I spent most of the day at Columbia's Data Science Institute, participating in a workshop on data science in the natural sciences. I learned a huge amount! There were way too many cool things to mention them all here, but here are some personal highlights:
Andrew Gelman (Columbia) talked about the trade-off between spatial resolution and what he called “statistical resolution”; he compared this trade-off to that in political science between conceptual resolution (the number of questions we are trying to ask) and statistical resolution (the confidence with which you can answer those questions). He also talked about distribution (or expectation) propagation algorithms that permit you to analyze your data in parts and combine the inferences, without too much over-working.
Joaquim Goes (Columbia) talked about ocean observing. He pointed out that although the total biomass in the oceans is far smaller than that on land, it cycles faster, so it is extremely important to the total carbon budget (and the natural sequestration of anthropogenic carbon). He talked about the Argo network of ocean float data (I think it is all public!) and using it to model the ocean.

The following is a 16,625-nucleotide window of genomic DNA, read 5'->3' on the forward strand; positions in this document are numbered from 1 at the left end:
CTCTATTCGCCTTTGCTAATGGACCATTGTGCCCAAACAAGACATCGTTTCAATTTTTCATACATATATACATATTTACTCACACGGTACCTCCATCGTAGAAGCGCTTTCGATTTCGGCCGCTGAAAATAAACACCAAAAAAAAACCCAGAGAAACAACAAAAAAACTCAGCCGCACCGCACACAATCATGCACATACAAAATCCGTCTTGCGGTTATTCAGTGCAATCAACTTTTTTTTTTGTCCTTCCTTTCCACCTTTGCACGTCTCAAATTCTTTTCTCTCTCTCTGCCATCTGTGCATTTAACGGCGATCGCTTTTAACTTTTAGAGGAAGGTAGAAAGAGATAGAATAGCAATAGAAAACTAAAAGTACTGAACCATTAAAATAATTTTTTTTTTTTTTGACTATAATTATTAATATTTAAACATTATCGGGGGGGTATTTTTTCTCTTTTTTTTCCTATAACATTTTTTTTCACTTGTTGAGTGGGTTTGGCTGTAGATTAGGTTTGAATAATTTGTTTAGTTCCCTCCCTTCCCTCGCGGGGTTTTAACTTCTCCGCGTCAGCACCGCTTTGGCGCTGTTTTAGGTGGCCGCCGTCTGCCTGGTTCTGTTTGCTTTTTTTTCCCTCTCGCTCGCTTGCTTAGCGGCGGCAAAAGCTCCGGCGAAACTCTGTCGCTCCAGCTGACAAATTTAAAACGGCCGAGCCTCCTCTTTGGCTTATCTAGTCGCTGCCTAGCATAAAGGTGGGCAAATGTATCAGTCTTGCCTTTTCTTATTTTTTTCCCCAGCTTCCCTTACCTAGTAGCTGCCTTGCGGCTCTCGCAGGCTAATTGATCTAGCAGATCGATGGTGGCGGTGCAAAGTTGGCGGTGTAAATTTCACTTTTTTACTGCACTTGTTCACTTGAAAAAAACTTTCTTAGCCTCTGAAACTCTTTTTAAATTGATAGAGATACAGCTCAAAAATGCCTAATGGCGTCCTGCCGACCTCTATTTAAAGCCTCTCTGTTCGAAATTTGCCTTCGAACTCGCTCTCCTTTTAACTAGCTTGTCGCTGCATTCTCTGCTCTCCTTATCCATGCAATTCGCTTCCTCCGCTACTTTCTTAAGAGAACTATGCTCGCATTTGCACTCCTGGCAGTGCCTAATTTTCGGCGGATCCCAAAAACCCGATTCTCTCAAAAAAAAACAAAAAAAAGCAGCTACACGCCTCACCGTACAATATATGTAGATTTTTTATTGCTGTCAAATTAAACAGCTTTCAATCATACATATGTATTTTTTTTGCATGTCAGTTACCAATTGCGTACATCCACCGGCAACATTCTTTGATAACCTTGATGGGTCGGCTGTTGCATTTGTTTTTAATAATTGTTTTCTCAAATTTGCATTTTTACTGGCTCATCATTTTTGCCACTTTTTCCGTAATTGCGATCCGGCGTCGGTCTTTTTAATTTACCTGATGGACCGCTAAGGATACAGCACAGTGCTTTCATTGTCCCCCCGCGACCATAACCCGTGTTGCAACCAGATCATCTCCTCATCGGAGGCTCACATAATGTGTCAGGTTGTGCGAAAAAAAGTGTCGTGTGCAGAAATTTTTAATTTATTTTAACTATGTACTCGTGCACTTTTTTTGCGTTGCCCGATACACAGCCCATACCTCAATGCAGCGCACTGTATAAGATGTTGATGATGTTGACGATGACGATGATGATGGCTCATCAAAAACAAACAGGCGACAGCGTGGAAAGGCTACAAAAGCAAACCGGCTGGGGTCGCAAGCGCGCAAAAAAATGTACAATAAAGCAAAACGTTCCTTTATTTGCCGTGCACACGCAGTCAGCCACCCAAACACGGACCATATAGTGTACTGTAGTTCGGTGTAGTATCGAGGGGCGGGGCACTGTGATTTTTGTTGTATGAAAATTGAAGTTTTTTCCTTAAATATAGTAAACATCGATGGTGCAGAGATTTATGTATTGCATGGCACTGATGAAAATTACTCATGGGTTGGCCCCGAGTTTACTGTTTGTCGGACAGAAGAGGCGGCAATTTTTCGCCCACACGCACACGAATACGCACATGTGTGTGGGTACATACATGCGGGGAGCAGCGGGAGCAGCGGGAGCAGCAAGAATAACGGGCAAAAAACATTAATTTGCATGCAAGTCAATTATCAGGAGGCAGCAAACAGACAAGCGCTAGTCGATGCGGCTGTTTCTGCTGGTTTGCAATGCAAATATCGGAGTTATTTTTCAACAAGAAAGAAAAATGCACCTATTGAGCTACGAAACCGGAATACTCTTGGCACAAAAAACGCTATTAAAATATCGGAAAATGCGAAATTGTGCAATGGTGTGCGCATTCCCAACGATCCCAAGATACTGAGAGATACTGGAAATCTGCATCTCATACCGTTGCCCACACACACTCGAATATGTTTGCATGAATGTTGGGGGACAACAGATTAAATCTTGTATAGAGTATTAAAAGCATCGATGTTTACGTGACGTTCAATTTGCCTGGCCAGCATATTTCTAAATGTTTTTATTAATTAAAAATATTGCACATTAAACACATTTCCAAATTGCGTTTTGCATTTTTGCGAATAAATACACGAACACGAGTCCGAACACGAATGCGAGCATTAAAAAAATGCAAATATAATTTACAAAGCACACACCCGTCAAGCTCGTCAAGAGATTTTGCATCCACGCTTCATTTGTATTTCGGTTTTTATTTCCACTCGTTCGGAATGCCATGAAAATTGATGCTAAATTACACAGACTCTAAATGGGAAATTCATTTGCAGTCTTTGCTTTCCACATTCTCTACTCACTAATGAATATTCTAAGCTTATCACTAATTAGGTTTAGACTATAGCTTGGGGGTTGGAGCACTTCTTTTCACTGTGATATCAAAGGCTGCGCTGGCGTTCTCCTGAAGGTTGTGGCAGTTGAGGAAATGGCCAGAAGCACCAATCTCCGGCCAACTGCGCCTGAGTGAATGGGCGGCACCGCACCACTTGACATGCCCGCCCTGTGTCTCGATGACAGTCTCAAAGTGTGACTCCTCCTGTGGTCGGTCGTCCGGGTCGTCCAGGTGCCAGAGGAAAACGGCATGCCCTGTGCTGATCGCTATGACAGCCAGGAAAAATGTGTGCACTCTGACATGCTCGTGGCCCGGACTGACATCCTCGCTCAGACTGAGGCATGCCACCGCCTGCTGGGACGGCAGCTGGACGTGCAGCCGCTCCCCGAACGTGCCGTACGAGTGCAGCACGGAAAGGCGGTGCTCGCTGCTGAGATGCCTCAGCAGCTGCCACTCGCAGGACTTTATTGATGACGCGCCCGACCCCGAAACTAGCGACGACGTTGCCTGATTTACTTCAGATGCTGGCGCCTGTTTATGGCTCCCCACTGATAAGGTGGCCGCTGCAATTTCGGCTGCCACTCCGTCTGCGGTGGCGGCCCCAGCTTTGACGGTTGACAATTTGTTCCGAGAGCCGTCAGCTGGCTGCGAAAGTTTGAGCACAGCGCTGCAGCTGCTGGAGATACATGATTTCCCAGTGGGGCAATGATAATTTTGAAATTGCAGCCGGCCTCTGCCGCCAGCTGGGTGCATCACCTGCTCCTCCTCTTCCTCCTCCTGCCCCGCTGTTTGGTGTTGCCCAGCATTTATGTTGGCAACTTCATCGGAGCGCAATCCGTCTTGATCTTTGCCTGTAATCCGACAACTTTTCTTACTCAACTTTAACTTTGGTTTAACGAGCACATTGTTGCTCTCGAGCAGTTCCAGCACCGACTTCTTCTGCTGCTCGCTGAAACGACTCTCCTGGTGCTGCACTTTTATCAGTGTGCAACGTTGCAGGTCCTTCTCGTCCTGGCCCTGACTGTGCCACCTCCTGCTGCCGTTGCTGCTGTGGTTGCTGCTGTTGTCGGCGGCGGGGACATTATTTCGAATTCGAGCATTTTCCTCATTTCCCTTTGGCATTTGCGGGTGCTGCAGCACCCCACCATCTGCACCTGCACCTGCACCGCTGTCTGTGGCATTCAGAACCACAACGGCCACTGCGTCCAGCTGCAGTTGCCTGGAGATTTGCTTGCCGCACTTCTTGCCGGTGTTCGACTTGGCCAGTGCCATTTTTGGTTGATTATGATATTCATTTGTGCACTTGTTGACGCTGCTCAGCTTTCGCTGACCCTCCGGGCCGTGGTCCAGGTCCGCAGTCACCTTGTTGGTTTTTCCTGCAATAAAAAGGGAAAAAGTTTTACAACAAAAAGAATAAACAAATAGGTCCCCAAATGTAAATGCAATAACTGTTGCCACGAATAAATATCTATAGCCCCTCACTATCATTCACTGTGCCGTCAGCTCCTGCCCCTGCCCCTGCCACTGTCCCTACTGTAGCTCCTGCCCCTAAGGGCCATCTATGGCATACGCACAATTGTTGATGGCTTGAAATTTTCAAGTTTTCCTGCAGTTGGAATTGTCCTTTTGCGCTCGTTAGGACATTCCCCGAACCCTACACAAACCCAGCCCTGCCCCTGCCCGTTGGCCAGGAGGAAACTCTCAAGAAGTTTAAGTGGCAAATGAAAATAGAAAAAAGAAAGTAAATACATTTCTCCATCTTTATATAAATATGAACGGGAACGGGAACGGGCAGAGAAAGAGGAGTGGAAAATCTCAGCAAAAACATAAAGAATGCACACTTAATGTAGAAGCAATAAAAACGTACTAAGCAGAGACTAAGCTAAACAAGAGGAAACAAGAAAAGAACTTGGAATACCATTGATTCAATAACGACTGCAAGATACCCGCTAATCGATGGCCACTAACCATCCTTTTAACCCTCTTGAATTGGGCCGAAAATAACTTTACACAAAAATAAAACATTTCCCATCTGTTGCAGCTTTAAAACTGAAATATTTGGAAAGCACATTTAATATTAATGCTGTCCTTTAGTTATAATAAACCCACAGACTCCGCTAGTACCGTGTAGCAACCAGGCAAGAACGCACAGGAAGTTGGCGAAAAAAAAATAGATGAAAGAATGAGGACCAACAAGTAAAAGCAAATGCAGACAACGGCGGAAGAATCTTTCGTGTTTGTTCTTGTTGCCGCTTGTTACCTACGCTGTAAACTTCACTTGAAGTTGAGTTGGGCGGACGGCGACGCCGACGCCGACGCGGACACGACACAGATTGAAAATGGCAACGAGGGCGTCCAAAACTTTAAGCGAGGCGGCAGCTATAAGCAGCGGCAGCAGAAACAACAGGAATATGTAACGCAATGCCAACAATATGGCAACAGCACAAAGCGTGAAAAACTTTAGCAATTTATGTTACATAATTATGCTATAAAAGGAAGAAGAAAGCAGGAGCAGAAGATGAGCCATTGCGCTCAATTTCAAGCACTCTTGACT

John Wright (Columbia) pointed out that bilinear problems (like those that come up in blind deconvolution and matrix factorization and dictionary methods) are non-convex in principle, but we usually find good solutions in practice. What gives? He has results that in the limit of large data sets, all solutions become transformations of one another; that is, all solutions are good solutions. I am not sure what the conditions are etc., but it is clearly very relevant theory for some of our projects.
There was a student panel moderated by Carly Strasser (Moore Foundation). The students brought up many important issues in data science, one of which is that there are translation issues when you work across disciplinary boundaries. That's something we have been discussing at NYU recently.